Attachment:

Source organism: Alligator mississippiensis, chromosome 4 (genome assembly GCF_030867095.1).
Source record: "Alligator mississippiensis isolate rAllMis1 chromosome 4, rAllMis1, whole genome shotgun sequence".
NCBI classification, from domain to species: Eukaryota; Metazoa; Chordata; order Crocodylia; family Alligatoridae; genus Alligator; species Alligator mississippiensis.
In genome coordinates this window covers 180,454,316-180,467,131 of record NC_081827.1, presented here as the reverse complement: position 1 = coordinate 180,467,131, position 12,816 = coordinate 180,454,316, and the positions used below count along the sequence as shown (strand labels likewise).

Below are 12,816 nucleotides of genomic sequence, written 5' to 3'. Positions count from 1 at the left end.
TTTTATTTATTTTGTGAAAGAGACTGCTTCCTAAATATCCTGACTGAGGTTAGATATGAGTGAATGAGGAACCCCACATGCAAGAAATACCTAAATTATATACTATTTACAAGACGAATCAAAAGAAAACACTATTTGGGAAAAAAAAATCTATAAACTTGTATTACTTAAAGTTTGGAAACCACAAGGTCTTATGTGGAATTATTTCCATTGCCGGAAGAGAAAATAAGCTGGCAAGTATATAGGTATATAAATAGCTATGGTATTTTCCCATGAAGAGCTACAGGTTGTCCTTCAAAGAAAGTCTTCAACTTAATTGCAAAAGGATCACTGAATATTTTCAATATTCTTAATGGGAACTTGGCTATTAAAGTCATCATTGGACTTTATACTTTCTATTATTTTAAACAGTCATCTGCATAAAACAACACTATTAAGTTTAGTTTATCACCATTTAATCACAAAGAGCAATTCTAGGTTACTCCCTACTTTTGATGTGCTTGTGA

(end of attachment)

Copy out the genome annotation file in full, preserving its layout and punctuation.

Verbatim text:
Source organism: Alligator mississippiensis, chromosome 4 (genome assembly GCF_030867095.1).
Source record: "Alligator mississippiensis isolate rAllMis1 chromosome 4, rAllMis1, whole genome shotgun sequence".
NCBI classification, from domain to species: Eukaryota; Metazoa; Chordata; order Crocodylia; family Alligatoridae; genus Alligator; species Alligator mississippiensis.
In genome coordinates this window covers 180,454,316-180,467,131 of record NC_081827.1, presented here as the reverse complement: position 1 = coordinate 180,467,131, position 12,816 = coordinate 180,454,316, and the positions used below count along the sequence as shown (strand labels likewise).

Below are 12,816 nucleotides of genomic sequence, written 5' to 3'. Positions count from 1 at the left end.
TTTTATTTATTTTGTGAAAGAGACTGCTTCCTAAATATCCTGACTGAGGTTAGATATGAGTGAATGAGGAACCCCACATGCAAGAAATACCTAAATTATATACTATTTACAAGACGAATCAAAAGAAAACACTATTTGGGAAAAAAAAATCTATAAACTTGTATTACTTAAAGTTTGGAAACCACAAGGTCTTATGTGGAATTATTTCCATTGCCGGAAGAGAAAATAAGCTGGCAAGTATATAGGTATATAAATAGCTATGGTATTTTCCCATGAAGAGCTACAGGTTGTCCTTCAAAGAAAGTCTTCAACTTAATTGCAAAAGGATCACTGAATATTTTCAATATTCTTAATGGGAACTTGGCTATTAAAGTCATCATTGGACTTTATACTTTCTATTATTTTAAACAGTCATCTGCATAAAACAACACTATTAAGTTTAGTTTATCACCATTTAATCACAAAGAGCAATTCTAGGTTACTCCCTACTTTTGATGTGCTTGTGA